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CMS's Talent Effectiveness Preserves Much Of Pay For Performance

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Kevin Strawn talks with another CMS teacher after recent Value Added Work Group meeting.

http://66.225.205.104/LM20111101.mp3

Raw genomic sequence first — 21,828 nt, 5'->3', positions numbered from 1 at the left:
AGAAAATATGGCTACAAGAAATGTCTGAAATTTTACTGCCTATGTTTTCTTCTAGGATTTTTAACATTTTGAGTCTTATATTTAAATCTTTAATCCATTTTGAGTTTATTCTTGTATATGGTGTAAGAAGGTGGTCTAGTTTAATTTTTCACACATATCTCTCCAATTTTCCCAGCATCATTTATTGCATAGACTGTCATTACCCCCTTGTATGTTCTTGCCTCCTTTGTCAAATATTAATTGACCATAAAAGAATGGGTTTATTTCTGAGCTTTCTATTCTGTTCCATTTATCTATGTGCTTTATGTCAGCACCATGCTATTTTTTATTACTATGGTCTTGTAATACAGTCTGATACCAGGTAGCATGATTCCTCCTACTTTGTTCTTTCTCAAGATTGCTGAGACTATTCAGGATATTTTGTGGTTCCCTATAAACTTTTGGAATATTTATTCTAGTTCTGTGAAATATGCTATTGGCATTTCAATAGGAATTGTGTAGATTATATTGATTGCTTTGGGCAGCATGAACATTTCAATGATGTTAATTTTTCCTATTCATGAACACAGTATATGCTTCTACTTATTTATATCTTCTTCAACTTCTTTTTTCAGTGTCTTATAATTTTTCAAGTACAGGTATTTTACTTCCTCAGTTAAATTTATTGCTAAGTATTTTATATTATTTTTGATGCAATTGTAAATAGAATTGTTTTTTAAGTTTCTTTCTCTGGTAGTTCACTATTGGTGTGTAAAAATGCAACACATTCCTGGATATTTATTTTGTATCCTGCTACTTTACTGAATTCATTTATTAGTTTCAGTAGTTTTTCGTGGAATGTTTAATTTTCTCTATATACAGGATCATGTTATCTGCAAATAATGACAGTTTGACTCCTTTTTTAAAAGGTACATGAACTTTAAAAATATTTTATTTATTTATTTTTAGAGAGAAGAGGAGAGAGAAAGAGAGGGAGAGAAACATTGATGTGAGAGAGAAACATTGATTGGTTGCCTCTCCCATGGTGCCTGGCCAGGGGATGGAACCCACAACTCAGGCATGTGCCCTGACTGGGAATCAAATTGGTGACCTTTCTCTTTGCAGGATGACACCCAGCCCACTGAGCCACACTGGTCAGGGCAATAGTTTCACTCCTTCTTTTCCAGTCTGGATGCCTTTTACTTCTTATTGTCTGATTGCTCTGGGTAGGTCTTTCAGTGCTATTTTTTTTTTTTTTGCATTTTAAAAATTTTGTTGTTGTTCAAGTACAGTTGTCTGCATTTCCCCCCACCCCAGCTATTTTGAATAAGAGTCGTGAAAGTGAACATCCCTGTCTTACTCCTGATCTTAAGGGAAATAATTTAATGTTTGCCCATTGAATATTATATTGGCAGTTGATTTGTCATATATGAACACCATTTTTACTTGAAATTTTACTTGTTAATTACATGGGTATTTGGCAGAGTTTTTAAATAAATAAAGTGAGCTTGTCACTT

Charlotte Mecklenburg Schools has been working on a plan to pay teachers, in part, on how well their students perform on standardized tests. It's been known as "Pay for Performance" and has come under a lot of fire. CMS is trying to cool things off with a different strategy. The plan now has a different name, but it's essentially the same idea. The district has been talking about Pay for Performance for a couple years now. The idea is to gauge how effective teachers are at getting their kids to learn, in part, through student's performance on standardized tests. The debate hit a fever pitch this spring when kids actually had to take those tests. Angry parents and teachers crowded school board meetings. District officials began to regret how they unrolled the program. In September, Chief Human Resources Officer Dan Habrat told the school board about the district's new approach to the plan. It's now called Talent Effectiveness. The testing remains, but he emphasized it's not the focus of the plan. "We want to make clear today assessments and the work we are doing around informatives, around summatives, etc, is not about our efforts for pay or performance," said Habrat. "It is a nice side product and we'll take it if we can use it, but it's not the reason we are doing the work." Habrat went on to stress Talent Effectiveness is ultimately for providing feedback to teachers about how they can improve and testing is only one of several ways CMS wants to evaluate teachers. Other ways include student surveys and classroom observations. But that's nothing new. And it's still not clear how much each of those will be counted toward pay. Andy Baxter has put a lot of work into the district's evaluation plan. He says he made many teachers unduly nervous last year by talking about how these measures, especially test scores, would affect pay. "By pushing the conversation about compensation off, reassuring people that people's paychecks are not going down, etc., we're going to be able to focus and get people's energy about the ways the measures can help everybody and not feel so punitive about it," explains Baxter. He does say compensation is still part of the plan, not because the district felt changes in compensation would make people work harder. But because he says the plan is more about recruiting and retaining effective teachers, so that ultimately they can earn more earlier in their careers. CMS Interim Superintendent Hugh Hattabaugh has said budgets are tight and there's no money at this point to begin paying teachers based on these measures. But the district is still on the same timeline to begin tying teacher pay to evaluations and test scores. That's the 2014-2015 school year. So what's different about Talent Effectiveness? The district has made some new hires. A classroom teacher is now working on the Talent Effectiveness team to help lend what the district calls "a teacher's voice." CMS has also brought on board a new PR person and is trying to get more teachers involved in work groups. Kevin Strawn talks with another CMS teacher after recent Value Added Work Group meeting. The value-added team meets on a recent evening. The value-added measure is the controversial one, since it's primarily based on how students perform on tests. This group has doubled in size since last year. The district has asked every principal to send one teacher from their school to participate in these year-long work groups. The teachers report back to their schools and then take their colleagues concerns back to the group. A few teachers ask about salaries. As the teachers leave, a few new members say they feel better about the plan. Others say they're still skeptical, but that's why they're here. Kevin Strawn, a teacher from East Meck High School was part of the group last year. He's still not so sure about the plan, but he says CMS's new approach really does feel different. "When pay for performance was announced and when the initial presentations were made, last year they were all wrapped around value-added. And that doesn't seem to be the focus this year. That is a small piece," says Strawn. Larry Bosc But Larry Bosc another teacher at East Meck disagrees. "The only thing that changed is their acknowledgement that perhaps they've done a bad job in PR. And I don't think that was the only reason teachers were concerned about pay for performance," says Bosc. He chose not to participate in a work group. Tonight, WFAE will host a forum on this issue as part of our Public Conversation series. We'll talk about how teachers should be evaluated and bring up some questions these work groups are wrestling with. Bosc and a teacher who facilitates a group will be part of the panel. CMS's new communications coordinator offered to prep her. We didn't take him up on that.